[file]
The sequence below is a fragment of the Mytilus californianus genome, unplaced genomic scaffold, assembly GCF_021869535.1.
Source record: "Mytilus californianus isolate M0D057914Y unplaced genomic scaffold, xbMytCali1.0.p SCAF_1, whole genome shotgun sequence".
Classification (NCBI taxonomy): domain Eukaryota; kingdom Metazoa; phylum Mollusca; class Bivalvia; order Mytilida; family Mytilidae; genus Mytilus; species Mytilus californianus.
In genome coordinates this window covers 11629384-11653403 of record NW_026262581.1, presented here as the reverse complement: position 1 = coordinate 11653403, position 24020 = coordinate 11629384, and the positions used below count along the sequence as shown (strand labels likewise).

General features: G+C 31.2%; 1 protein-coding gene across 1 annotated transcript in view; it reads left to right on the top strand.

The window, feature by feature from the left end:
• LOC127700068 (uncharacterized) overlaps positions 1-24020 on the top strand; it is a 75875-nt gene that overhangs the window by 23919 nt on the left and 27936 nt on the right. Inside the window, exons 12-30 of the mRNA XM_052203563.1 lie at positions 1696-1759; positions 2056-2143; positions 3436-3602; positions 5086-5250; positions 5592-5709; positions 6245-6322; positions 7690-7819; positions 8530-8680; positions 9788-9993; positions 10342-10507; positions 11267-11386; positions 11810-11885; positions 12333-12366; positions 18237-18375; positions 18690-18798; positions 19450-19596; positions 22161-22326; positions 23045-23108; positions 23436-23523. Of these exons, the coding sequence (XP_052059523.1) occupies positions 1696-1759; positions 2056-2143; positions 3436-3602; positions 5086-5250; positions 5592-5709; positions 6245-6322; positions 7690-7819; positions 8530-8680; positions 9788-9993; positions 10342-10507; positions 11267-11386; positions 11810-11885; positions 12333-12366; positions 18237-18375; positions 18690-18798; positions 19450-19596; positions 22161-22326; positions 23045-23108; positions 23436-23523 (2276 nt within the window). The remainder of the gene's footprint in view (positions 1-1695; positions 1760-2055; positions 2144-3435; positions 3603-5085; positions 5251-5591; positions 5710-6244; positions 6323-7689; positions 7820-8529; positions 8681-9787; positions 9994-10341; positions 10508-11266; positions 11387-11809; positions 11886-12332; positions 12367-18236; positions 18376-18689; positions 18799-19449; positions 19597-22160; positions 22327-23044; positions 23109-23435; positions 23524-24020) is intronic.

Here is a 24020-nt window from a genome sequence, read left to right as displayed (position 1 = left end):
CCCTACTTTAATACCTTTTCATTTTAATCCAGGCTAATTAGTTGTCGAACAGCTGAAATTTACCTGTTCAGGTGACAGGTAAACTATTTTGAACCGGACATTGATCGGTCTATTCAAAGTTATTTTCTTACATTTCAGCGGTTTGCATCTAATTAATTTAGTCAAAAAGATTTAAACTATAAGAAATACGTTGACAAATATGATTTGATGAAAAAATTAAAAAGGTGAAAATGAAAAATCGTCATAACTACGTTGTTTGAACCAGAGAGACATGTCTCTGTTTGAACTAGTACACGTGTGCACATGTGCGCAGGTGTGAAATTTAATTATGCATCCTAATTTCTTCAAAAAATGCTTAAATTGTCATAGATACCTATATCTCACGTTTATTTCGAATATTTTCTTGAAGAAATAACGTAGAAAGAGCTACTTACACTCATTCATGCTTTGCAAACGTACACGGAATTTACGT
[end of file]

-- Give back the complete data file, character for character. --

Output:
The sequence below is a fragment of the Mytilus californianus genome, unplaced genomic scaffold, assembly GCF_021869535.1.
Source record: "Mytilus californianus isolate M0D057914Y unplaced genomic scaffold, xbMytCali1.0.p SCAF_1, whole genome shotgun sequence".
Classification (NCBI taxonomy): domain Eukaryota; kingdom Metazoa; phylum Mollusca; class Bivalvia; order Mytilida; family Mytilidae; genus Mytilus; species Mytilus californianus.
In genome coordinates this window covers 11629384-11653403 of record NW_026262581.1, presented here as the reverse complement: position 1 = coordinate 11653403, position 24020 = coordinate 11629384, and the positions used below count along the sequence as shown (strand labels likewise).

General features: G+C 31.2%; 1 protein-coding gene across 1 annotated transcript in view; it reads left to right on the top strand.

The window, feature by feature from the left end:
• LOC127700068 (uncharacterized) overlaps positions 1-24020 on the top strand; it is a 75875-nt gene that overhangs the window by 23919 nt on the left and 27936 nt on the right. Inside the window, exons 12-30 of the mRNA XM_052203563.1 lie at positions 1696-1759; positions 2056-2143; positions 3436-3602; positions 5086-5250; positions 5592-5709; positions 6245-6322; positions 7690-7819; positions 8530-8680; positions 9788-9993; positions 10342-10507; positions 11267-11386; positions 11810-11885; positions 12333-12366; positions 18237-18375; positions 18690-18798; positions 19450-19596; positions 22161-22326; positions 23045-23108; positions 23436-23523. Of these exons, the coding sequence (XP_052059523.1) occupies positions 1696-1759; positions 2056-2143; positions 3436-3602; positions 5086-5250; positions 5592-5709; positions 6245-6322; positions 7690-7819; positions 8530-8680; positions 9788-9993; positions 10342-10507; positions 11267-11386; positions 11810-11885; positions 12333-12366; positions 18237-18375; positions 18690-18798; positions 19450-19596; positions 22161-22326; positions 23045-23108; positions 23436-23523 (2276 nt within the window). The remainder of the gene's footprint in view (positions 1-1695; positions 1760-2055; positions 2144-3435; positions 3603-5085; positions 5251-5591; positions 5710-6244; positions 6323-7689; positions 7820-8529; positions 8681-9787; positions 9994-10341; positions 10508-11266; positions 11387-11809; positions 11886-12332; positions 12367-18236; positions 18376-18689; positions 18799-19449; positions 19597-22160; positions 22327-23044; positions 23109-23435; positions 23524-24020) is intronic.

Here is a 24020-nt window from a genome sequence, read left to right as displayed (position 1 = left end):
CCCTACTTTAATACCTTTTCATTTTAATCCAGGCTAATTAGTTGTCGAACAGCTGAAATTTACCTGTTCAGGTGACAGGTAAACTATTTTGAACCGGACATTGATCGGTCTATTCAAAGTTATTTTCTTACATTTCAGCGGTTTGCATCTAATTAATTTAGTCAAAAAGATTTAAACTATAAGAAATACGTTGACAAATATGATTTGATGAAAAAATTAAAAAGGTGAAAATGAAAAATCGTCATAACTACGTTGTTTGAACCAGAGAGACATGTCTCTGTTTGAACTAGTACACGTGTGCACATGTGCGCAGGTGTGAAATTTAATTATGCATCCTAATTTCTTCAAAAAATGCTTAAATTGTCATAGATACCTATATCTCACGTTTATTTCGAATATTTTCTTGAAGAAATAACGTAGAAAGAGCTACTTACACTCATTCATGCTTTGCAAACGTACACGGAATTTACGT